Around 1 million Sydneysiders are expected to be impacted by a total strike for 24 hours from midnight Monday, 29 January. The full-day strike will come after workers introduce a ban on doing overtime from Thursday, 25 January – which will result in a severe reduction in the number of services.
However, it isn’t just city train services that will be affected, but all heavy rail services across the state.
It also means the prospect of severe congestion on roads, including around Sydney Airport, which could in turn affect the on-time running of flights.
Both Sydney Airport Corporation and NSW Transport Minister Andrew Constance were contacted for comment.
Businesses across Sydney are being urged to implement alternate working arrangements for their employees, such as staggered arrival and departure times, remote working options and even appeal to workers to take annual leave and create an extra-long weekend, given the Australia Day public holiday on Friday, 26 January.
It remains unclear, however, whether the ongoing dispute about train driver pay and conditions will continue to disadvantage the city’s commuters.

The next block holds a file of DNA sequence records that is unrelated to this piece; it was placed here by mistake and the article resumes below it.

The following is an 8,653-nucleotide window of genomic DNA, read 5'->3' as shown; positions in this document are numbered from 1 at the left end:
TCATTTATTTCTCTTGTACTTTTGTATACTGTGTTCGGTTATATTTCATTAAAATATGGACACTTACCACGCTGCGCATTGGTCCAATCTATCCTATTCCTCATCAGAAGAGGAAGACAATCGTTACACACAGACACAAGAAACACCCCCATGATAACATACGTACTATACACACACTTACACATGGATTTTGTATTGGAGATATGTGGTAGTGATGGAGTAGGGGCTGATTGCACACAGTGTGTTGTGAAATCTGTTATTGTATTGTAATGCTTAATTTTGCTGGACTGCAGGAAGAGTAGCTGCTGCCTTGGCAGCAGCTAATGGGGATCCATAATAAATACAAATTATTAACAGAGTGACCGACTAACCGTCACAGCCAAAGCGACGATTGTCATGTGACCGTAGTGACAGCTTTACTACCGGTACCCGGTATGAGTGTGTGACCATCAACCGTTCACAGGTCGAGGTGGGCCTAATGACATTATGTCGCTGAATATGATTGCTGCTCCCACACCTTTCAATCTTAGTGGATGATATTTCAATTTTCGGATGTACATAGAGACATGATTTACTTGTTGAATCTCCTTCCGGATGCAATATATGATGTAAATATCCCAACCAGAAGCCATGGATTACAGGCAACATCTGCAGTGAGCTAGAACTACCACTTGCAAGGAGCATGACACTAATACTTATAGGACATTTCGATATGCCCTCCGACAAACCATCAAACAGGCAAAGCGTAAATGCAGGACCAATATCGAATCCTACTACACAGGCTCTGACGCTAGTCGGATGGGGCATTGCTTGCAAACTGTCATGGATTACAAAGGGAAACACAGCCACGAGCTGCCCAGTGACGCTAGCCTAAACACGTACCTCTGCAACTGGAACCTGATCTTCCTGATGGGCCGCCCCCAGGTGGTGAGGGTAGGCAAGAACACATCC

“At this stage no further action is planned beyond the indefinite overtime ban and the 24-hour stoppage on Monday, but that will be dependent on the outcome of further negotiations with the NSW government,” a spokesperson for the Rail, Tram and Bus Union (RTBU) NSW branch said.
The NSW government and Sydney Trains have faced criticism for implementing a new timetable in late 2017 that critics argue relies heavily on drivers working overtime shifts. Such a reliance leaves the network vulnerable to strike action and, as was experienced earlier in January, disruption from higher than planned for numbers of staff taking leave.